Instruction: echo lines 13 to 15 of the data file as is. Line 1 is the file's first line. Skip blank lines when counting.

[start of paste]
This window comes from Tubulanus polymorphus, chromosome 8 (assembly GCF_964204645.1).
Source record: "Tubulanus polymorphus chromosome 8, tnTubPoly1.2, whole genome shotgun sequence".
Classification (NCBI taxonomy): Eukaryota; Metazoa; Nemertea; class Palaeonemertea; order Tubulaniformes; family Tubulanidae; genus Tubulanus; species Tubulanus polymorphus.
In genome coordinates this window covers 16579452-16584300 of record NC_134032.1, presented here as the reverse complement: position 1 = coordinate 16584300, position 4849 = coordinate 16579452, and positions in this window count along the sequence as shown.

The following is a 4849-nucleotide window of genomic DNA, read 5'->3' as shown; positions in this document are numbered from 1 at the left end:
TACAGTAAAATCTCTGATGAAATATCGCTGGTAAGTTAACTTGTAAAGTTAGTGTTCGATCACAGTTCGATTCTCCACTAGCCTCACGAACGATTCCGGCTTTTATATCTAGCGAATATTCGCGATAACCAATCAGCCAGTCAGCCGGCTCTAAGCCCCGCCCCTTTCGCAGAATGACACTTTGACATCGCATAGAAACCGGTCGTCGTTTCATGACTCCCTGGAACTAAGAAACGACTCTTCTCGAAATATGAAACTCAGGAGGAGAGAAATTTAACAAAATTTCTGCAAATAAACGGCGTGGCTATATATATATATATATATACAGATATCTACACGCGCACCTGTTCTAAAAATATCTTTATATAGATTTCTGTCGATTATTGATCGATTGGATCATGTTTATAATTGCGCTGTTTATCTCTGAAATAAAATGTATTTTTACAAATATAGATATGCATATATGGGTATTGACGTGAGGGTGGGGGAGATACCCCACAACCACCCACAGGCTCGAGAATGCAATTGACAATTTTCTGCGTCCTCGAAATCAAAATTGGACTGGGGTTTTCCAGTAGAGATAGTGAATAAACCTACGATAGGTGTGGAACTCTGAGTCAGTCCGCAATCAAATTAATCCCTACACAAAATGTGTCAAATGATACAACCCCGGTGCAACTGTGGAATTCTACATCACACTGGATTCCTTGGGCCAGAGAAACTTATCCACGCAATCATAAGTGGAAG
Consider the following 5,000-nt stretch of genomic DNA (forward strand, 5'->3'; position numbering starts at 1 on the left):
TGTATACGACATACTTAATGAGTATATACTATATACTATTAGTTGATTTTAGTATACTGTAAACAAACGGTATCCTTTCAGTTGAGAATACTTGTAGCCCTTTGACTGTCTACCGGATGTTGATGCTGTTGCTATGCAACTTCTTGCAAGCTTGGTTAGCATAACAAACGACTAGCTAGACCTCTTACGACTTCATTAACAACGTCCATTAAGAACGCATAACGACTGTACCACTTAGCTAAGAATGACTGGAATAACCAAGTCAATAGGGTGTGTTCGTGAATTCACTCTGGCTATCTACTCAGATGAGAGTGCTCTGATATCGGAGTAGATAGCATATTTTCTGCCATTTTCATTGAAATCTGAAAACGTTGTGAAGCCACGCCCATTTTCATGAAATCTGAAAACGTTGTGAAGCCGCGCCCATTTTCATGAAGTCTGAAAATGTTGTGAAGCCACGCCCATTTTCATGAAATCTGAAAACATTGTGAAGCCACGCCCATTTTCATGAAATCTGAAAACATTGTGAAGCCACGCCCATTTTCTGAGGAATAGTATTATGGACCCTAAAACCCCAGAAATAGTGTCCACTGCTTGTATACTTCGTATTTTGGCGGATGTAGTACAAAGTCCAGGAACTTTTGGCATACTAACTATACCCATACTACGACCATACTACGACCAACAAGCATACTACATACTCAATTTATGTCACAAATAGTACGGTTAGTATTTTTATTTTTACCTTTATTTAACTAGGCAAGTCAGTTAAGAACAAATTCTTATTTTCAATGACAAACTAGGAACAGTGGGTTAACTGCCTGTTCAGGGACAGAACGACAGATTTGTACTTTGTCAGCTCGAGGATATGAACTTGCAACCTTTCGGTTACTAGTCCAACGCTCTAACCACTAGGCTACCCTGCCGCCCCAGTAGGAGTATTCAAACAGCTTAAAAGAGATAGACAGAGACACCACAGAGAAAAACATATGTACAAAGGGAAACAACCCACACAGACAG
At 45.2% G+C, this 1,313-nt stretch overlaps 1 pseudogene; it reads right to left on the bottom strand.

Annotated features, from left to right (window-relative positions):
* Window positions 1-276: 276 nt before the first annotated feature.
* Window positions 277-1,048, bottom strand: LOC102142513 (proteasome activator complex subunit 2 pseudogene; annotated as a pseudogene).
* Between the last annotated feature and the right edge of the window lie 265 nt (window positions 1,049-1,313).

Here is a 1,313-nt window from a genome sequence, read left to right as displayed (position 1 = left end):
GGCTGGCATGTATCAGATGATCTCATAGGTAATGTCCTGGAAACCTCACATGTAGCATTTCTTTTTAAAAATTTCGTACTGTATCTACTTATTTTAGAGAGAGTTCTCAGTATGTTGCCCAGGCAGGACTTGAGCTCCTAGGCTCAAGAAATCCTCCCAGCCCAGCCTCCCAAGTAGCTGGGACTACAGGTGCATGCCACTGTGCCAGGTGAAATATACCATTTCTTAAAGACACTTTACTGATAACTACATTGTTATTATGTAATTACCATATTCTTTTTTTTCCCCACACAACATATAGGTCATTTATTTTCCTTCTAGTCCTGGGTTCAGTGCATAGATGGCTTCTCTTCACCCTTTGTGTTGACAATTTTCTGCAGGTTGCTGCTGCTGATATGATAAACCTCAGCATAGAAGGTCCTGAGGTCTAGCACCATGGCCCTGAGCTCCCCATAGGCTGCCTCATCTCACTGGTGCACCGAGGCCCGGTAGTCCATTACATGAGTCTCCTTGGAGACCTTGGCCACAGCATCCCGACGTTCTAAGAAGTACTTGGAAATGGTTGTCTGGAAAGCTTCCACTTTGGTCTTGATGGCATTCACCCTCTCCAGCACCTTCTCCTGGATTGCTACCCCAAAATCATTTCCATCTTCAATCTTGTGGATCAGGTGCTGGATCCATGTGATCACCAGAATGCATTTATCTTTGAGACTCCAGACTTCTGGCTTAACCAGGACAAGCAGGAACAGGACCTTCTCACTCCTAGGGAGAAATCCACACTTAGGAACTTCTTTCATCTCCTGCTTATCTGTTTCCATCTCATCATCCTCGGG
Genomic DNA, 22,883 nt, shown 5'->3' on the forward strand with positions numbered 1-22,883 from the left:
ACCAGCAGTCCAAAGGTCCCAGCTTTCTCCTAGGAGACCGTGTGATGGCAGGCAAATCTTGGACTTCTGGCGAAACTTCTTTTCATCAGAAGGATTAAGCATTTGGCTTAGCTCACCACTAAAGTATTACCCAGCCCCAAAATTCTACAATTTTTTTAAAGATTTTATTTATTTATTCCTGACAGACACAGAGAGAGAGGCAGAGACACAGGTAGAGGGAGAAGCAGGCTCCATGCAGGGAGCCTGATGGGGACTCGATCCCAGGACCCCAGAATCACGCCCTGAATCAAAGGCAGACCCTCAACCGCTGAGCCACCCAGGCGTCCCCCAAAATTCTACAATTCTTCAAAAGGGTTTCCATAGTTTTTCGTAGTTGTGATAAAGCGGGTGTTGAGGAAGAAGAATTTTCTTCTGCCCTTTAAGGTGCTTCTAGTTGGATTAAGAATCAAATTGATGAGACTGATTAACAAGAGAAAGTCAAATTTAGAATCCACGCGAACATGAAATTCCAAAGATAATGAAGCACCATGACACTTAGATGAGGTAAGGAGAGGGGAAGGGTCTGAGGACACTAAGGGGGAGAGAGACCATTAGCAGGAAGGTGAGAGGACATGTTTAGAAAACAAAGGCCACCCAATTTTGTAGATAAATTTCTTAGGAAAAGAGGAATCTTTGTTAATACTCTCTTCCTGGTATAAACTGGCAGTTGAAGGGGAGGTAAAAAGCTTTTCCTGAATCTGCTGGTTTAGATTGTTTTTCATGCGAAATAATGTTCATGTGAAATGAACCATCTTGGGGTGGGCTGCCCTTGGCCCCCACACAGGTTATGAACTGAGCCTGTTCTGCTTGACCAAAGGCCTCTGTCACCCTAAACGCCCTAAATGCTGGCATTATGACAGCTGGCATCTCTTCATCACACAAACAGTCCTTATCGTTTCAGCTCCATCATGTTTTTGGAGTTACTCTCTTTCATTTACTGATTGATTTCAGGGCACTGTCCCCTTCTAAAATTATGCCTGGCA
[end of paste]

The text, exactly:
* Between the last annotated feature and the right edge of the window lie 265 nt (window positions 1,049-1,313).

Here is a 1,313-nt window from a genome sequence, read left to right as displayed (position 1 = left end):
GGCTGGCATGTATCAGATGATCTCATAGGTAATGTCCTGGAAACCTCACATGTAGCATTTCTTTTTAAAAATTTCGTACTGTATCTACTTATTTTAGAGAGAGTTCTCAGTATGTTGCCCAGGCAGGACTTGAGCTCCTAGGCTCAAGAAATCCTCCCAGCCCAGCCTCCCAAGTAGCTGGGACTACAGGTGCATGCCACTGTGCCAGGTGAAATATACCATTTCTTAAAGACACTTTACTGATAACTACATTGTTATTATGTAATTACCATATTCTTTTTTTTCCCCACACAACATATAGGTCATTTATTTTCCTTCTAGTCCTGGGTTCAGTGCATAGATGGCTTCTCTTCACCCTTTGTGTTGACAATTTTCTGCAGGTTGCTGCTGCTGATATGATAAACCTCAGCATAGAAGGTCCTGAGGTCTAGCACCATGGCCCTGAGCTCCCCATAGGCTGCCTCATCTCACTGGTGCACCGAGGCCCGGTAGTCCATTACATGAGTCTCCTTGGAGACCTTGGCCACAGCATCCCGACGTTCTAAGAAGTACTTGGAAATGGTTGTCTGGAAAGCTTCCACTTTGGTCTTGATGGCATTCACCCTCTCCAGCACCTTCTCCTGGATTGCTACCCCAAAATCATTTCCATCTTCAATCTTGTGGATCAGGTGCTGGATCCATGTGATCACCAGAATGCATTTATCTTTGAGACTCCAGACTTCTGGCTTAACCAGGACAAGCAGGAACAGGACCTTCTCACTCCTAGGGAGAAATCCACACTTAGGAACTTCTTTCATCTCCTGCTTATCTGTTTCCATCTCATCATCCTCGGG